Quito, Ecuador » City Info » History

Ancient Quito and the Arrival of Incas:

In 1960, Archeologist Robert Bell found the old traces of human presence in Quito. Nomadic tribes called ‘Quitu’ first settled in the region in their hunt for food and shelter. Later, since the land was fertile, Quitu people developed it into a key commercial and economic centre, then known as ‘Tianguez’. It became an important connecting point for traders of the surrounding regions, especially in the northern Andes.

Later on, the ‘Quitu’ tribe lost to the ‘Caras’ tribe who laid the foundation of the Kingdom of Quito in 980 A.D. When the Incas arrived from Peru, they took over Quito in 1462. Quito was the chief administrative region for Incas to control the northern part of their empire. The city lost an important part of its history when in 1533, Rumiñahui an Inca General, burnt the whole city to refrain the Spanish from taking over the city.

Rule of the Spanish Empire

The Spanish travellers in search of new land reached Quito and built the region once again. In August 1534, under the rule of Diego de Almagro, the Spanish formally named the city of San Francisco de Quito. They developed it both economically and culturally as one of the wealthiest cities in South America.

Sebastián de Benalcázar captured Rumiñahui who was later executed to death on January 10, 1535. The officially present name of the city was announced on March 14 1541, as Muy Noble y Muy Leal Ciudad de San Francisco de Quito ("Very Noble and Loyal City of San Francisco of Quito"). It became the administrative district of Spain and part of the Viceroyalty of Peru. Christianity was introduced in the region with the construction of the first church El Belén. About 20 churches were built during the colonial period. The native Quitos were oppressed and used as slaves in laborious work during Colonial rule. In 1545 the status of the city was promoted from Diocese of Quito to Archdiocese of Quito.

Independence from Spain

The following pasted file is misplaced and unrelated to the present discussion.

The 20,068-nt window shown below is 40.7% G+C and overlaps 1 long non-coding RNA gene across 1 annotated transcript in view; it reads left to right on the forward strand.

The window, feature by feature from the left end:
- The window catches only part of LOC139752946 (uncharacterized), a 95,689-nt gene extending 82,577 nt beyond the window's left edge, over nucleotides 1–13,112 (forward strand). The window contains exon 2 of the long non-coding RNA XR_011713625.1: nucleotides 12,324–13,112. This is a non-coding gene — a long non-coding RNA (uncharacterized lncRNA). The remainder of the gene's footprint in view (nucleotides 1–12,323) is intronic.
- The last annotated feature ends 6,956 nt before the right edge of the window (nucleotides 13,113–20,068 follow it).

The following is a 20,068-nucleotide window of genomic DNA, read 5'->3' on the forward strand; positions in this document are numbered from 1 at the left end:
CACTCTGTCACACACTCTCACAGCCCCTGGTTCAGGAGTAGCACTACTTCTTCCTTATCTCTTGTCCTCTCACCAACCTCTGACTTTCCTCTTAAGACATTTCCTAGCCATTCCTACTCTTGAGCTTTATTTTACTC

The oppression from Spanish rulers led to a revolt from natives of Quit. On August 10, 1809, a movement started against the Spanish Empire in the name of the city’s independence. The Quito’s residents formed their own government with Juan Pío Montúfar as President. But this movement was defeated by Spaniards who arrived from Peru and killed the leaders and settlers. After this movement, a chain of conflicts took place and on May 24, 1822, in the final Battle of Pichincha, under the command of Simón Bolívar, Quito achieved its independence.

Attachment to Gran Colombia

When Quito achieved independence, on June 24, 1822, the city got annexed to the Republic of Gran Colombia under the leadership of Simón Bolívar. When the Republic of Gran Colombia dissolved in 1830, the Republic of Ecuador was formed with Quito as the capital city.

Republican Era

In 1833, members of the Society of Free Inhabitants of Quito conspired against the government for which they were assassinated by the government. In the following two years, the Marcist Revolution began which gave birth to an unsettled Quito, a situation that exists even today. President Gabriel García Moreno was assassinated in 1875, and two years later, Archbishop José Ignacio Checa y Barba was murdered using poison.

Dictatorship ruled during the mid 19th century in the form of Ignacio de Veintemilla against whom revolts arose in 1882. When Commander Eloy Alfaro participated in the Battle of Guayaquil, more conflicts took place, but he became the president of Ecuador on September 4, 1895. He ruled the country till 1911, after which he shifted to Europe. When he returned to Ecuador to regain power, he was thrown in prison and murdered by a mob in prison.

In 1932 civil war broke out. The ‘Four Days' War’ followed the election of Neptalí Bonifaz, who held a Peruvian passport. Workers at a major textile factory went on a strike in 1934, and in 1949, more than 20 people died after the telecast of H. G. Wells’s novel The War of the Worlds, which had resulted in mob fire.

Quito has been the central point of mass demonstrations that led to the expelling of presidents Abdalá Bucaram (February 5, 1997), Jamil Mahuad (January 21, 2000), and Lucio Gutiérrez (April 20, 2005).